I usually like to use natural materials for dyeing. I like the whole foraging process and the subtlety of colours you get. But recently I thought I would have a go at dyeing with food colouring . The good thing about food colouring is that you can use the same pots and pans you use for cooking, and its relatively simple and cheap to source. I did find some VERY old food colouring in my sister-in-law’s cupboard (we’re talking decades here) but the ones I used are Wilton’s food colouring gel. You can get them from craft and baking supply shops and from Amazon (or try your sister-in-law’s cupboard).
This is what you’ll need:-
clear vinegar (this stops the colour washing out)
rubber gloves (unless you want to look like you’ve got a twenty a day habit)
yarn or fabric
pots and pans
a source of heat (the heat is what fixes the colour)
As it’s getting close to Christmas I decided to use seasonal colours and went with red, yellow (gold) and green. You can only use this method for animal fibres like wool and silk (wool works best). You can get more detailed instructions here (using a microwave as the heat source) but this is the basic method I used and it worked for me.
Step 1: Soak the yarn or fabric for a few hours in a solution of water and clear vinegar. A rough guide is a quarter cup of vinegar for each 100g of yarn or fabric. But as I was dyeing very small amounts I just added a few good squirts to the water.
Step 2: Mix the dye in a cup of hot water. You only need a small amount. I used a cocktail stick to get the colour out and to mix it. Make sure its fully dissolved.
Step 3: Add the dye to a pan of water. Add a few more squirts of clear vinegar and mix well.
Step 4: Add the yarn or fabric to the pan making sure it’s all submerged then heat it slowly to simmering.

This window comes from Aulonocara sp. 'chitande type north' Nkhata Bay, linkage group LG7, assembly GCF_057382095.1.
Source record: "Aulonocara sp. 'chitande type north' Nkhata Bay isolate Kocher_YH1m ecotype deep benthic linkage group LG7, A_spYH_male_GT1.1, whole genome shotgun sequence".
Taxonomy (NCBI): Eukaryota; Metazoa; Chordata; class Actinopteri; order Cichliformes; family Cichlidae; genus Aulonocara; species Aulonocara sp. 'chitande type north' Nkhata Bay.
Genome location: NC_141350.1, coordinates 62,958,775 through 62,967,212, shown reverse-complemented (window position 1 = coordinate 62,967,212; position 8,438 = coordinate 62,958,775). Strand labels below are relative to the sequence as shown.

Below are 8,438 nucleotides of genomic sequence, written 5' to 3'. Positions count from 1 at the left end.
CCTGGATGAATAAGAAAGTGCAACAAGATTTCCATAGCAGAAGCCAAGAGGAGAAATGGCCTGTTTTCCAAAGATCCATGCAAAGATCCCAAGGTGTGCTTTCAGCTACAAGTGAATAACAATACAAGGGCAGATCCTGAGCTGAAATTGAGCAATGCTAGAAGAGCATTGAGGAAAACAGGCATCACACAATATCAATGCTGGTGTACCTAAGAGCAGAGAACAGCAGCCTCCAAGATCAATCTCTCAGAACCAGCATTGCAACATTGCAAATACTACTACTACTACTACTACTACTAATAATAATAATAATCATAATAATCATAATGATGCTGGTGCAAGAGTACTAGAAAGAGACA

Step 5: Let it simmer for about 20 minutes or until it’s the colour you want.
Step 6: Remove the wool or yarn from the dye and let it cool (be patient, this is important, especially for wool).
Step 7: Rinse well and you’re done!
I dyed pre-felted wool green and wool and silk yarns red and gold. As I expected, the wool took up the dye much better than the silk. I had to leave the silk in the dye solution for a lot longer and added more colour and vinegar to get the colour I wanted. When I’d finished, I made a Christmas card with the help of a few small washers.
The colours are OK for a Christmas card but they are a bit bright and ‘flat’. I think where dyeing with food colouring really comes into its own is space-dyeing. It’s something you can’t really do with natural dyes, or at least its more difficult. You can do this in a microwave but I prefer to do it in a vegetable steamer. Step 1 is the same as above but then you squeeze out the liquid from the yarn, lay it onto a plastic sheet or similar and apply the dye directly onto the yarn using a cocktail stick.
You need to be aware that some of the colours will mix, so if you put yellow next to blue you’ll also get green. Then pop it into a steamer and steam for about 20 minutes. If you move it around a bit the colours are more likely to merge. Then let it cool and rinse as above.
The colours are very bright but can be calmed down by putting them with something more neutral.
And I’ve still got loads of the food colouring left…..
Marg Yates is a textile and mixed media artist living and working in North Staffordshire. A recent graduate from Derby University's foundation degree in Creative Art and Design practice she is a member of the Take Ten artists collective (FB: TakeTenArtists). She uses natural dyes in her explorations of colour and texture and exhibits and sells her work at venues across the North Midlands. Instagram: @margyatesart FB: Margyates Art